By Tuvia Grossman
I was thrust into the international limelight when The New York Times and
other major media outlets published a photo of me -- bloodied and battered
-- crouching beneath a club-wielding Israeli policeman.
identified me as a Palestinian victim of the new intifada. In fact,
however, I am a 20-year-old Jewish student from Chicago, studying at
a yeshiva in Jerusalem.
Here's how it all happened:
It was the eve of Rosh Hashana, and I hailed a taxi with two of my friends
to go visit the Western Wall. Along the way, the driver took a shortcut
through one of the Arab neighborhoods in Jerusalem. We turned a corner
and suddenly there were about 40 Palestinians surrounding the car. Before
we knew it, huge rocks had smashed all the windows of the taxi.
Some of the Palestinians pulled open the door and dragged me from the
vehicle. About 10 attackers jumped on top of me, punching and kicking me.
I crouched to the ground, and tried to cover my face to protect myself as
much as possible. All I could see were a flurry of sneakers kicking me in
Then I felt a strong pair of hands grabbing me, and I uncovered my face
because I thought someone was trying to help me. But it was just
another Palestinian; he held the back of my head and punched me square in
the face. I fell flat on the ground and the Palestinians jumped on top of
me again. One of them stabbed me in the back of my leg, ripping through
muscle and tendon. Two other Palestinians held my head so I couldn't
move, while two more bashed rocks onto my head... again and again and again.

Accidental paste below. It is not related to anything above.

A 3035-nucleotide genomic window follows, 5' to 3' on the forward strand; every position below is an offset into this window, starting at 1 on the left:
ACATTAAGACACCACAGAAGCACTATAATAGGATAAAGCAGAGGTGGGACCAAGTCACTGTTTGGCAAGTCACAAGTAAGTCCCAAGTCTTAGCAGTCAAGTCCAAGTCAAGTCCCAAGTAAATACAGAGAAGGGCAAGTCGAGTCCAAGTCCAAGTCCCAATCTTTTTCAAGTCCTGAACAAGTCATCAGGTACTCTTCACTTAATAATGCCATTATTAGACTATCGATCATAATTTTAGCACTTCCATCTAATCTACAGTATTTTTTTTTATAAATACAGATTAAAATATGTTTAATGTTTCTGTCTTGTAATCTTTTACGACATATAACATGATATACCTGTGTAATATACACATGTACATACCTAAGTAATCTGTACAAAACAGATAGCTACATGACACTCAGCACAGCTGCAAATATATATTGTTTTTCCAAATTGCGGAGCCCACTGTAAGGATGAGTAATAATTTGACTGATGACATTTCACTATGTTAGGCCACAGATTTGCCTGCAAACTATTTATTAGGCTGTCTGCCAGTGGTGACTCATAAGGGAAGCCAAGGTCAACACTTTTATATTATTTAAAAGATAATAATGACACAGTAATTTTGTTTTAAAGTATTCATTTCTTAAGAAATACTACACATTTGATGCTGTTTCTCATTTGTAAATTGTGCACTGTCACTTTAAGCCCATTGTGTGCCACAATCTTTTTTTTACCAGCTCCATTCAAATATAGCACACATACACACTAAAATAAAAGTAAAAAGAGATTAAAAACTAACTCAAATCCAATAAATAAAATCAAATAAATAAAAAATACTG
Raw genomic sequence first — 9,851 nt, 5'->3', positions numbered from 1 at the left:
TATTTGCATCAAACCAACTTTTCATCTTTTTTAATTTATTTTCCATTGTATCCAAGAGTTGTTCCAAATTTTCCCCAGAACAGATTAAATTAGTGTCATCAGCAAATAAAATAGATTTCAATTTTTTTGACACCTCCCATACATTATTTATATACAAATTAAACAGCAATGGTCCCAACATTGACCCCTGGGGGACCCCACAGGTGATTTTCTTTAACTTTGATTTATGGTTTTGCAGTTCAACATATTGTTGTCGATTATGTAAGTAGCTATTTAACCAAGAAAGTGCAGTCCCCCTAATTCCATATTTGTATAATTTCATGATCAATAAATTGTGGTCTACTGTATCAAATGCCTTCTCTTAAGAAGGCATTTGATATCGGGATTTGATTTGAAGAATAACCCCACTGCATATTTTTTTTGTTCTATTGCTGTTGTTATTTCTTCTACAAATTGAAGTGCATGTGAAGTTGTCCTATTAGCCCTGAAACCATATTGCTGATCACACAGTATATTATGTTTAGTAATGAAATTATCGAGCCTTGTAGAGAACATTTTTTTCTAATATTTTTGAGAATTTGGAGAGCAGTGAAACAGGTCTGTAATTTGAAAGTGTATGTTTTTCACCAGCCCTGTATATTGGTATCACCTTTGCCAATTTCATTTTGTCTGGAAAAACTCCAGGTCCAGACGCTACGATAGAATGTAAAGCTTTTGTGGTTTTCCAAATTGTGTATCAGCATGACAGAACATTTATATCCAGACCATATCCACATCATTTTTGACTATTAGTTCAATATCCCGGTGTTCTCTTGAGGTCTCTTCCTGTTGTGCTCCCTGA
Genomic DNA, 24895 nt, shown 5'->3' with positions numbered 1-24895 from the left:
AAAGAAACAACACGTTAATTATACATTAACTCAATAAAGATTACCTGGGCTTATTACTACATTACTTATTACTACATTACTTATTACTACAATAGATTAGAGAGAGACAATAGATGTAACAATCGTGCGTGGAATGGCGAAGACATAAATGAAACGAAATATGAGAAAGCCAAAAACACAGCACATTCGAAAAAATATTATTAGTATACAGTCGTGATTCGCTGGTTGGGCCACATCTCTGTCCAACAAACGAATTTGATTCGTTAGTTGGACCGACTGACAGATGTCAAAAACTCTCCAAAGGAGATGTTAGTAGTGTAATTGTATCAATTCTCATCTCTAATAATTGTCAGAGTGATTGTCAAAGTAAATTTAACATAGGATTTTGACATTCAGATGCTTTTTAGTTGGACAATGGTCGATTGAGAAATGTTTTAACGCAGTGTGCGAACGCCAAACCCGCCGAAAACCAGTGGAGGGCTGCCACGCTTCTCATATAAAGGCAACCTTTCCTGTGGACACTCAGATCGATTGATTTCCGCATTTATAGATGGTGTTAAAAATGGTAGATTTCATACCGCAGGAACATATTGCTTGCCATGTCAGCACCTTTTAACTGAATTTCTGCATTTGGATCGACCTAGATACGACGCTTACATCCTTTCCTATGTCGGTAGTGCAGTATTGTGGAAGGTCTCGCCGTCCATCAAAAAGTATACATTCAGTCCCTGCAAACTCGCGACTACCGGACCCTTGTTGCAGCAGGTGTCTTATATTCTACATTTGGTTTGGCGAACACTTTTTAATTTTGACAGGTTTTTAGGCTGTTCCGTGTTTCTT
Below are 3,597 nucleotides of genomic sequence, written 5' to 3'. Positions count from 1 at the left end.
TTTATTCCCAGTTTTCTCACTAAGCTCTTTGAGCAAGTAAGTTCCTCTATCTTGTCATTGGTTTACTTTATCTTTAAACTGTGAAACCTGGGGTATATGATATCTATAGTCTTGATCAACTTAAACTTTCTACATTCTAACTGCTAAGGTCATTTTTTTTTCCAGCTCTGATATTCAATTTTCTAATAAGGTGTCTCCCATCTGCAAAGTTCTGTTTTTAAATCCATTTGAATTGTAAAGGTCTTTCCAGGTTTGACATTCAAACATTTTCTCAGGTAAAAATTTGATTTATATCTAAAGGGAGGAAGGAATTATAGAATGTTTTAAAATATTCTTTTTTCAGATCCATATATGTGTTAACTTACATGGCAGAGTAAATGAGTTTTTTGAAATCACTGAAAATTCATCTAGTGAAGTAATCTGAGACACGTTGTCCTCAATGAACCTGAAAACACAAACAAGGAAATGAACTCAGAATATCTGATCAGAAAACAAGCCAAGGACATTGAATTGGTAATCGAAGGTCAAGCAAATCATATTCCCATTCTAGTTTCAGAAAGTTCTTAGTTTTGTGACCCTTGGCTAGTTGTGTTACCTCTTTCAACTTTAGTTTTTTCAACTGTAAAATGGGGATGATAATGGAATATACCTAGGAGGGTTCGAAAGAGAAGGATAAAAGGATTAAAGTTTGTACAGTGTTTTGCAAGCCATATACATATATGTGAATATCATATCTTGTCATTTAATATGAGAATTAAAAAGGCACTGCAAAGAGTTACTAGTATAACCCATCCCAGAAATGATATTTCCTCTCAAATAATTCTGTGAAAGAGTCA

By this time the beating had gone on for about eight minutes. I had
already lost three liters of blood and was losing consciousness. I said
"Shema Yisrael" -- the declaration of faith that a Jew says before
he dies. I tried not to black out, because I was sure if I did it would
be the end.
Because it was the eve of Rosh Hashana, the image of a shofar flashed
through my mind, and I recalled a Biblical story I'd learned in school.
The prophet Gideon and his 300 men were badly outnumbered against the
Midianite army of 130,000. So Gideon's troops banged pots and blew
shofars, hoping that the noise would scare the enemy. With God's help, the
ploy worked, and Gideon won the battle.
So I yelled at the top of my lungs. The Palestinians were startled
momentarily, and I was able to get up and run. Unfortunately, I am heavily
nearsighted and my contact lenses had fallen out. So there I was
-- barely able to see a thing, with blood pouring down my face and my leg
badly wounded -- being chased up a hill by 40 Palestinians throwing rocks
It was a miracle, but I somehow outran them and reached a gas station
where Israeli soldiers were posted.
I collapsed on the ground, and that's when a group of freelancer
photographers started snapping pictures. An Israeli policeman was
protecting me, yelling at the Palestinians to back off from finishing
the lynching. But the photo -- sent throughout the world by the
Associated Press -- identified me as a Palestinian. The obvious
implication was that the Israeli policeman had just beaten me. In truth,
it was the total opposite. I was a Jewish victim of Palestinian attackers.
It's bad enough to be beaten bloody, get stitches up and down my head, and
have my leg so severely stabbed that therapy is required to regain use of
it. But to be used as a pawn in the media war, as part of the Palestinian
propaganda to gain international sympathy, well, that hurts even more.
When a photo gets published, there are many links in the chain, and in
this case, I don't know where the fault for the garbled caption lies. But
it is deeply disturbing that the New York Times, the Associated Press
(and everyone else in-between) assumed that if it's a victim, it must be a
There is a great struggle here in Israel and this event highlights the
power of the media to influence public opinion. If truth is to prevail, we
can't just "read" the newspaper. Be discerning and become part of
the process. Otherwise, you're just a passive object of someone else's
Who are the innocent victims and who are the aggressors? I'm living proof
-- the truth is often the opposite of how it appears.
We welcome your comments.
Thanks to Rabbi Shraga Simmons of Aish HaTorah
for sharing this piece.